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Scheduled services: Services provided by flights scheduled and performed for remuneration according to a published timetable, or so regular or frequent as to constitute a recognizably systematic series, which are open to use by members of the public; extra revenue flights occasioned by overflow traffic from scheduled flight; and preliminary revenue flights on planned new air services: Seat Kilometres available: Seat-kilometre is available when a seat is flown one kilometre. Seat Kilometres available are equal to the sum of the products obtained by multiplying the number of passenger seats available for sale on each flight stage by the stage distance. Seats not actually available for the carriage of passengers because of the weight of fuel or other load should be excluded in the calculations; Speed flown per aircraft: This is an average per aircraft measure computed by dividing the aircraft kilometres flown by the related aircraft hours. Stage distance flown per aircraft: The average distance flown per aircraft is computed by dividing the aircraft kilometres flown by the related number of aircraft departures. Tonne: The mass equal to 1000 kilograms. Tonne-kilometres available: A metric tonne of available payload space flown one kilometre. Tonne-kilometres available equals the sum of the products obtained by multiplying the number of tonnes available for the carriage of revenue load (passengers, freight and mail) on each flight stage by the stage distance; Tonne-kilometres performed: A metric tonne of revenue load carried one kilometre. Tonnekilometres performed equals the sum of the product obtained by multiplying the number of tonnes of revenue load carried on each flight stage by the stage distance. Traffic: For air transport purposes, traffic means the carriage of passengers, freight and mail. Weight load factor: Tonne-kilometres performed expressed as a percentage of tonne kilometres available.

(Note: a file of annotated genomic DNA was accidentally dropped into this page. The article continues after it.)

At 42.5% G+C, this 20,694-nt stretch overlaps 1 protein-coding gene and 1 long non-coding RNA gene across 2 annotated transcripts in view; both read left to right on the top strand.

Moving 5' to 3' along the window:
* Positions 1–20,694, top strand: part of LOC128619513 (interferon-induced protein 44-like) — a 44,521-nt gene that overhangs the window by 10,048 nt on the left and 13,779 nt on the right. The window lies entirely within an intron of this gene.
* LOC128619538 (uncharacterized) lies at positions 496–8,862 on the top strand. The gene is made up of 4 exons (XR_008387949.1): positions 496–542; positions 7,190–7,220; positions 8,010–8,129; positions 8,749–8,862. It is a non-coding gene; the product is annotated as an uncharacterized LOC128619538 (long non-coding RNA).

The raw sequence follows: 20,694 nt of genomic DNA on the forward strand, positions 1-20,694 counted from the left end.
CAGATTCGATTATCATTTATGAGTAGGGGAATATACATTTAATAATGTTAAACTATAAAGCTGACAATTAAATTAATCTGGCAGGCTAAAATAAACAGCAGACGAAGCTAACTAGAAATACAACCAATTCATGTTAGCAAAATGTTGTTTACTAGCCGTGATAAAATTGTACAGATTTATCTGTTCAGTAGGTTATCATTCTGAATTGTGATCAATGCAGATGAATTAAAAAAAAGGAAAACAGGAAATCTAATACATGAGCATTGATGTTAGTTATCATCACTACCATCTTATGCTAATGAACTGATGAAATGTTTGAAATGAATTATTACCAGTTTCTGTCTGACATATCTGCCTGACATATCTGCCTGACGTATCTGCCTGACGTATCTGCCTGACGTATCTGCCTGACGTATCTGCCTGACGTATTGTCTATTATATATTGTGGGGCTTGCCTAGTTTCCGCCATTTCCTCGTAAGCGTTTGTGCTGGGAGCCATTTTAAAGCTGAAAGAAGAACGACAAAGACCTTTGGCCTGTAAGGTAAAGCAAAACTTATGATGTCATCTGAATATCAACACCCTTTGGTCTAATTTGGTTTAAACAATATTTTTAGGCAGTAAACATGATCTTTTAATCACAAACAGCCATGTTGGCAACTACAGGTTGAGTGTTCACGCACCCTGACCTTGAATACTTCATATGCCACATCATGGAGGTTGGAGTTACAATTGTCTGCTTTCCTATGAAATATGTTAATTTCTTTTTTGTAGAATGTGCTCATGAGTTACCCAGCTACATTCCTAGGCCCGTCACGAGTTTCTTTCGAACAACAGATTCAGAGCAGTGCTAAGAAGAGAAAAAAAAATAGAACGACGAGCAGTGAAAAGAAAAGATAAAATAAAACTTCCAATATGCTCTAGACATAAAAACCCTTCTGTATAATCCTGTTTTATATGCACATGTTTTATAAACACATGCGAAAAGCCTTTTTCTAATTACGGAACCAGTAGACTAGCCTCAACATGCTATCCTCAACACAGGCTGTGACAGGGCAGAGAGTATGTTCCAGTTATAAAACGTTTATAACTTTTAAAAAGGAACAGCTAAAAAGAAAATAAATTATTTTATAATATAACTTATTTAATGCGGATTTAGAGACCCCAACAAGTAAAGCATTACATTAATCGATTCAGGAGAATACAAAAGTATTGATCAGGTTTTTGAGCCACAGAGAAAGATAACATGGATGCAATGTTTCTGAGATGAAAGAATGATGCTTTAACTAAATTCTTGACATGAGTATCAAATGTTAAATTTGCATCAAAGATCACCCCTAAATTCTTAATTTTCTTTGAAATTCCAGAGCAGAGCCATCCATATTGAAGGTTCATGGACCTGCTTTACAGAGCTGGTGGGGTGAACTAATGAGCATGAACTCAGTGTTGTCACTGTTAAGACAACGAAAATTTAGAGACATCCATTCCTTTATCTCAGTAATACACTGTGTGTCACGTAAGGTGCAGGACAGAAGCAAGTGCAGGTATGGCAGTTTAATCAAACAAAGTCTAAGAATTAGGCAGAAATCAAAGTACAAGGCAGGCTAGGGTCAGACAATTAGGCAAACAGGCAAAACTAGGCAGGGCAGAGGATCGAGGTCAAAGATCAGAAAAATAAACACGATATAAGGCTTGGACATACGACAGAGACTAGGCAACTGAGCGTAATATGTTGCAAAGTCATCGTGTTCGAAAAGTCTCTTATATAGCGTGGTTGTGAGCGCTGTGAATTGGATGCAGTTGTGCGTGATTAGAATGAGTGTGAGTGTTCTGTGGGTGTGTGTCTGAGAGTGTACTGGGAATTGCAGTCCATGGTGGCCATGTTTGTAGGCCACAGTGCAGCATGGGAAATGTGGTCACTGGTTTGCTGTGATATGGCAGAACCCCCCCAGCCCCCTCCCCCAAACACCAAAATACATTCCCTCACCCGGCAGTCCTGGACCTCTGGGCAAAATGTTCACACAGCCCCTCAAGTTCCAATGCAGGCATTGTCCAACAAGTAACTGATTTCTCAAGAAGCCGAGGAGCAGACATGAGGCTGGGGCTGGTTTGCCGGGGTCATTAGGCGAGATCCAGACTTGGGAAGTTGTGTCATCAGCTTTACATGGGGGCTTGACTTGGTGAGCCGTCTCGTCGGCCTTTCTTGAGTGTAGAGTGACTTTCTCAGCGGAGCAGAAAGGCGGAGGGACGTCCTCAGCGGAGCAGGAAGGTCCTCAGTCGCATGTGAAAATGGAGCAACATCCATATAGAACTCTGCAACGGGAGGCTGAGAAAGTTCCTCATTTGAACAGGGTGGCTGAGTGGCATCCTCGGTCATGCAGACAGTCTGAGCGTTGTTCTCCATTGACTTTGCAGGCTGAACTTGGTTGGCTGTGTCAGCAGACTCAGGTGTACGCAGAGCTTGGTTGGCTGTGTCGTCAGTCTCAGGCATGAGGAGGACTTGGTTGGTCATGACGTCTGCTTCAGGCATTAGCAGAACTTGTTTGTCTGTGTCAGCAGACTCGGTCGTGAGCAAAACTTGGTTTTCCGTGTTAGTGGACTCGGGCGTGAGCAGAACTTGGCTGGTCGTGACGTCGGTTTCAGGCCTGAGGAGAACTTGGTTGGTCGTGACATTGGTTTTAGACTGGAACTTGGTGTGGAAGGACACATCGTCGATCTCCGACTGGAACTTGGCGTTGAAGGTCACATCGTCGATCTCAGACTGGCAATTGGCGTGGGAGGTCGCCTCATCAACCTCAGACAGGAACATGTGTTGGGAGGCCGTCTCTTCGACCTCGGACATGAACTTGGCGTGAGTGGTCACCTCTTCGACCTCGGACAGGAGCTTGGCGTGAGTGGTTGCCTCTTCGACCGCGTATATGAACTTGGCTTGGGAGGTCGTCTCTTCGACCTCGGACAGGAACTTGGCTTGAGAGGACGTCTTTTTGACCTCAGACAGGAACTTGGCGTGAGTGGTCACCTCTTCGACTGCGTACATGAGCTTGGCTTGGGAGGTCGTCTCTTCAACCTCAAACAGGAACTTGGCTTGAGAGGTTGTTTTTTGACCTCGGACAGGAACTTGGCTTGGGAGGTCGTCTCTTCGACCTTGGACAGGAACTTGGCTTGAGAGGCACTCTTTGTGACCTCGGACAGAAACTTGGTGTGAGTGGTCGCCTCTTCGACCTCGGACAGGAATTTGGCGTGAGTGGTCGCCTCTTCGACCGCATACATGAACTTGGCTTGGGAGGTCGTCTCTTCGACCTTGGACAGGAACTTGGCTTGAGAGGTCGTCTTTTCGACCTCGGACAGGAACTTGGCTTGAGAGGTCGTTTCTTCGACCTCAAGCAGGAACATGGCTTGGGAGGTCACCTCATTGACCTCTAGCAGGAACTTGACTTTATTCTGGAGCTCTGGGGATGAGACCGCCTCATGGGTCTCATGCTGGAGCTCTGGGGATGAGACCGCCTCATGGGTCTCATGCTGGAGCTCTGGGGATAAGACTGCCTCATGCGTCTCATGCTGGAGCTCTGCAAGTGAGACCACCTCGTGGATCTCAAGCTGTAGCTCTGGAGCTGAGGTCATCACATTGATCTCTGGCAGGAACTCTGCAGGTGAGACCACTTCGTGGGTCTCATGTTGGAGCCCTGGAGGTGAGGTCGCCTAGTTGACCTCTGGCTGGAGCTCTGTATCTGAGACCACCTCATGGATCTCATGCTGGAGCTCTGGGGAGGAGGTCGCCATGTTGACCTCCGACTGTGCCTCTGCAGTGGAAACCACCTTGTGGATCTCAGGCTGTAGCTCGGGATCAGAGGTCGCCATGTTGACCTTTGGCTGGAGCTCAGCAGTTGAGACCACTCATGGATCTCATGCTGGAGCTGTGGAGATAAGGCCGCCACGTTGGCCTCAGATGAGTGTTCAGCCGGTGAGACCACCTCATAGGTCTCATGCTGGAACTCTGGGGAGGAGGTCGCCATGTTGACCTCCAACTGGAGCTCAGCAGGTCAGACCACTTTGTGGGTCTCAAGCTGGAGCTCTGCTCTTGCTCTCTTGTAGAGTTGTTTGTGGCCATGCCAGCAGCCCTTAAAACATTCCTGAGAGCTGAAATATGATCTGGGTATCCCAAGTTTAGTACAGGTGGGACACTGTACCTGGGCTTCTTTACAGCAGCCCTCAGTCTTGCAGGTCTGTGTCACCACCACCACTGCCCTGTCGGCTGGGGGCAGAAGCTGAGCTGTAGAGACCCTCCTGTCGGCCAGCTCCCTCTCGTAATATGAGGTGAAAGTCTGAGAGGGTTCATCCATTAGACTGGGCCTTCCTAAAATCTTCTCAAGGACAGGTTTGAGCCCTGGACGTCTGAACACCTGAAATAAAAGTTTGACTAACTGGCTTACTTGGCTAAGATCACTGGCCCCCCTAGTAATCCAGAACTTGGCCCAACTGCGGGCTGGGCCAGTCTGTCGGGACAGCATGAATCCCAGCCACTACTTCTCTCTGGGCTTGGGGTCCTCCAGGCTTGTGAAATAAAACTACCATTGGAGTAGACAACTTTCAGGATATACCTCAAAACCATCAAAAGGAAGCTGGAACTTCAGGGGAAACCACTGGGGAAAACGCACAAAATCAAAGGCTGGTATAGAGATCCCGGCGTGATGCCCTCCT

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REFERENCES INTERNET SOURCES www.tcil.com (Transport Corporation Of India Ltd.) www.civilaviation.nic.in www.dgca.nic.in (Director General of Civil Aviation) www.wikipedia.org Websites of KINGFISHER, JET AIRWAYS, SPICEJET, PARAMOUNT AIRWAYS, INDIGO, Go Air. TEXTS Indian Aviation Industry – Opportunities & Challenges by Ravi Kumar V.V. ; published by ICMR Strategic Management in the Aviation Industry by D.Pitfield Journal of Transport Geography